If the magnet sticks, the bar and coin has lead content.

Since when does a magnet attract lead?

28 posted on 01/20/2013 12:32:34 PM PST by DuncanWaring (The Lord uses the good ones; the bad ones use the Lord.)
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To: Fee

Are there any gold ETFs that are of ethe same model as PSLV or CEF? thanks


29 posted on 01/20/2013 12:58:30 PM PST by STJPII
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To: blam

There are Morgan copies readily available on the market apparently they were used in casino’s after the actual coin supply dried up they have a tiny “copy” on the reverse of the coin. I bought a few to leave around my house lightly concealed for the thief that knows I have silver around.


30 posted on 01/20/2013 2:10:50 PM PST by scottteng (Tax government employees til they quit and find something useful to do)
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To: DuncanWaring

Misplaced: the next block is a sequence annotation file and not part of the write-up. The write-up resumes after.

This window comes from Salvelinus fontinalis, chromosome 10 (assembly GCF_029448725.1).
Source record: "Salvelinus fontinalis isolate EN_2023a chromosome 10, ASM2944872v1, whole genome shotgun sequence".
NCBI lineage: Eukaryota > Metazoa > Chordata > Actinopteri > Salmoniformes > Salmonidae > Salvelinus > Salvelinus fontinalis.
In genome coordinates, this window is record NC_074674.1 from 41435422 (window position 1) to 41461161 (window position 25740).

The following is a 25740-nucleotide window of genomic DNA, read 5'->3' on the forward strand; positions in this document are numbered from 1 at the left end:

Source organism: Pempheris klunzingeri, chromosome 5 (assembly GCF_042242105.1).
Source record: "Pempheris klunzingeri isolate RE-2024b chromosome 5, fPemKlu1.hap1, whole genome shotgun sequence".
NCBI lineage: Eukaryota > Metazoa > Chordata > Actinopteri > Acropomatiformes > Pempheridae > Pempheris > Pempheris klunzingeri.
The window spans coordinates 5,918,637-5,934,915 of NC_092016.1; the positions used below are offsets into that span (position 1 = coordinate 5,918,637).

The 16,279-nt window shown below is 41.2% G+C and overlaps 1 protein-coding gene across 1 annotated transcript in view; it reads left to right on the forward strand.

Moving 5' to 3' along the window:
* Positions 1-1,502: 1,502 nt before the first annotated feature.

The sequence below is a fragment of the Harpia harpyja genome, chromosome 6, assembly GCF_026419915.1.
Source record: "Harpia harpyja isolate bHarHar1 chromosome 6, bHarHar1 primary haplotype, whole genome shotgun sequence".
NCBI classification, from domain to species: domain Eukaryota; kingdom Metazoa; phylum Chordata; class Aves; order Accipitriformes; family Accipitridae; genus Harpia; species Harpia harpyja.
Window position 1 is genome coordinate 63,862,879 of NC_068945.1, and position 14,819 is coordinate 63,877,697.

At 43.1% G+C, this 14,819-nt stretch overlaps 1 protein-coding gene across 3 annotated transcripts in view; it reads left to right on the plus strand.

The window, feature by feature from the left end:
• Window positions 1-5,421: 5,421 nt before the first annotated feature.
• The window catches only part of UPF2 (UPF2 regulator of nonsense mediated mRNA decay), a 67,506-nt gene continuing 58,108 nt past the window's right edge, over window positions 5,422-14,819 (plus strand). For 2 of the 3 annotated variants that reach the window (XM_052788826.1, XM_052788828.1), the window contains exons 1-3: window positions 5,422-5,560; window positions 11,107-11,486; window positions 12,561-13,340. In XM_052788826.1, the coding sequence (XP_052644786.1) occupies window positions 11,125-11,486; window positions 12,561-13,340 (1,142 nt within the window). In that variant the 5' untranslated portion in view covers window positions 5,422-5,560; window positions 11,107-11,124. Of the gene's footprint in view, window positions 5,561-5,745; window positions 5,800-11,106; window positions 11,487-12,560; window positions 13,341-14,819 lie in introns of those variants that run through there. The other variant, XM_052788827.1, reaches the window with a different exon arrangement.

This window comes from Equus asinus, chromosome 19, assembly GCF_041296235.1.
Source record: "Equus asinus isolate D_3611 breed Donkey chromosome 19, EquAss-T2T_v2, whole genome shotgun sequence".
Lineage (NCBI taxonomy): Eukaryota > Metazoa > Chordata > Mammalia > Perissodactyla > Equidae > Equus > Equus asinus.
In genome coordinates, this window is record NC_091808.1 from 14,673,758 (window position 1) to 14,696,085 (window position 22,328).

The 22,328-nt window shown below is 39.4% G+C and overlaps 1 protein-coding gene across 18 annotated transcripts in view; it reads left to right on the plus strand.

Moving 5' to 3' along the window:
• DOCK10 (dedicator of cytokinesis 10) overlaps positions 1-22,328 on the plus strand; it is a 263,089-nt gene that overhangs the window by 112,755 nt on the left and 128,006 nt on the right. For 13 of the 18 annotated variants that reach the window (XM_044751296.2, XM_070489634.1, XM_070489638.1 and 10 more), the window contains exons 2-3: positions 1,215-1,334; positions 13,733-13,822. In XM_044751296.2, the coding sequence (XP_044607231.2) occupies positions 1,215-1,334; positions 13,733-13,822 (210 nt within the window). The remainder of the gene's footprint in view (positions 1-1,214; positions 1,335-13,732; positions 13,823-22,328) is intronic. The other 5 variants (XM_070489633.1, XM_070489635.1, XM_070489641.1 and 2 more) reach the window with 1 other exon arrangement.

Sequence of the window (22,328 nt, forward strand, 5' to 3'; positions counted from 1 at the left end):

Pointing out that error wasn’t useful?


31 posted on 01/20/2013 4:42:48 PM PST by Toddsterpatriot (Math is hard. Harder if you're stupid.)
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To: Toddsterpatriot

Nope.

What the Benbernank is doing was at one time a capital offense in this country.


32 posted on 01/20/2013 4:47:49 PM PST by DuncanWaring (The Lord uses the good ones; the bad ones use the Lord.)
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To: STJPII

PHYS


33 posted on 01/20/2013 5:03:58 PM PST by Fee
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To: DuncanWaring

The Fed is authorized by Congress, no counterfeiting involved.


34 posted on 01/20/2013 5:36:11 PM PST by Toddsterpatriot (Math is hard. Harder if you're stupid.)
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To: Toddsterpatriot

Play all the silly word games you want; the Fed is fabricating, by their own admission, a trillion dollars a year out of thin air.

As the supply of something rises towards infinity, the value of each individual one of that thing approaches zero.


35 posted on 01/20/2013 5:45:04 PM PST by DuncanWaring (The Lord uses the good ones; the bad ones use the Lord.)
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To: DuncanWaring
the Fed is fabricating, by their own admission, a trillion dollars a year out of thin air.

The Fed balance sheet was less than $900 billion on 9/11/2008. A year later, 9/10/2009, a bit over $2 trillion.

On 9/8/2010, a bit less than $2.3 trillion. 9/7/2011, a bit over $2.8 trillion. 9/13/2012, $34 billion less than a year earlier.